U.S. agriculture: A production in conservation
Agriculture, by definition, is the science, art, or practice of cultivating the soil, producing crops, and raising livestock.
The very nature of their business insists that farmers be responsible stewards of the land. For as long as this country has been in existence, they have taken it upon themselves to provide for its people and worked to protect that land in order to provide for future generations.
And while modern day farming and all of its technological advancements has made farmers even more efficient and less intrusive, there is a misperception about agriculture - still perpetrated by some - that projects an entirely different view.
David Craigmile, a corn and soybean farmer from Boyd, Minnesota, and member of the Minnesota Corn Growers Association (MCGA) recently spoke of this misperception. Craigmile's farm, MCGA reported in a recent press release, once operated under the old moldboard plowing system, but switched to chisel-disc conservation tillage that protects the soil from wind and water erosion.
Further, due to new, genetically modified crops, Craigmile no longer has to cultivate the soil several times a year to control weeds. These innovations result in fewer tillage trips across the field, which "reduces soil disturbance, improves water infiltration and saves fuel," something that is good for both profits and the environment, MCGA pointed out.
"Farmers, like everyone, must always balance the tradeoffs between providing for people and protecting nature," Craigmile said.
We've included just a few examples below of how the agricultural industry works to maintain that balance while providing the most abundant, most affordable, and safest food supply in the world:
Nearly 46 percent of land in the United States is farm or ranch land, and agricultural land provides habitat for 75 percent of the nation's wildlife.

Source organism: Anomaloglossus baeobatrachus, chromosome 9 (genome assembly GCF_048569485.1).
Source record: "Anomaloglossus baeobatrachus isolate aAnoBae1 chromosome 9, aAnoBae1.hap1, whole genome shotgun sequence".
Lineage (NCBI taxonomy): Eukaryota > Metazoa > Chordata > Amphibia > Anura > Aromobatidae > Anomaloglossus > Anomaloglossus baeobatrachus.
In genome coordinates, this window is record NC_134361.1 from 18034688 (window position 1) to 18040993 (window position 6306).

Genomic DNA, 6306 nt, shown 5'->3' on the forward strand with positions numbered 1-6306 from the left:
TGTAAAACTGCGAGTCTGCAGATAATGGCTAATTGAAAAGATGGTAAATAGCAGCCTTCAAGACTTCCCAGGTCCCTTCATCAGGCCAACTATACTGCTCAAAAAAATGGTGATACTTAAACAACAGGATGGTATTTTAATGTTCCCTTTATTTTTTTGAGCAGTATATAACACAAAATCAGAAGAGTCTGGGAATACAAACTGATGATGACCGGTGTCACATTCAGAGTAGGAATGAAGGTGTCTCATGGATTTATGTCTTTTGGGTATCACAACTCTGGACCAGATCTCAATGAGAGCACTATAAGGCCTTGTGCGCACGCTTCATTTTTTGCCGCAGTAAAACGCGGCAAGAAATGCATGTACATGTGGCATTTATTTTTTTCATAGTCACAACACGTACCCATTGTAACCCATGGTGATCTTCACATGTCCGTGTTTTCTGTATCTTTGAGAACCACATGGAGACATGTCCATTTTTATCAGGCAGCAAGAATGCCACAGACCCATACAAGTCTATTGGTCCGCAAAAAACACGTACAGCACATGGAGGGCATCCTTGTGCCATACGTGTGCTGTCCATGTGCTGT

Precision farming practices boost crop yields and reduce waste by using satellite mapping and computers to match seed, fertilizer, and crop protection applications to local soil conditions.
Domestic, renewable, plant-based fuels have a smaller environmental footprint and a larger net energy gain than petroleum-based fuels and increase our nation's economic and energy security.
Since the early 1930s, federal farm programs have contained provisions that help farmers protect wetlands and other environmentally sensitive areas.
Farmers grow five times as much corn today as they did 80 years ago. And they do it on 20 percent less land.
As the call to conserve continues to grow , farmers implement more tech innovation and are able to expand upon new, more efficient practices.
"According to a Conservation Technology Information Center survey," MCGA reported, "Minnesota corn growers planted about 3 million acres with conservation tillage last year."
"Buffer strips, wetland restoration, conservation tillage and high yielding crops are helping to achieve the desired outcome of protecting water resources," they added.
With so many of us living in urban areas, removed from the farm, wouldn't we rather put our land and the future of this country in the hands of those who are called to cultivate it responsibly? Farmers have more than just a business relationship with the land - it's also their heritage and their legacy. They take their responsibility to leave their farms to the next generation in a healthy and productive condition, and we would be wise to allow them the ability to do so.
See more on the "conservation conversation" here.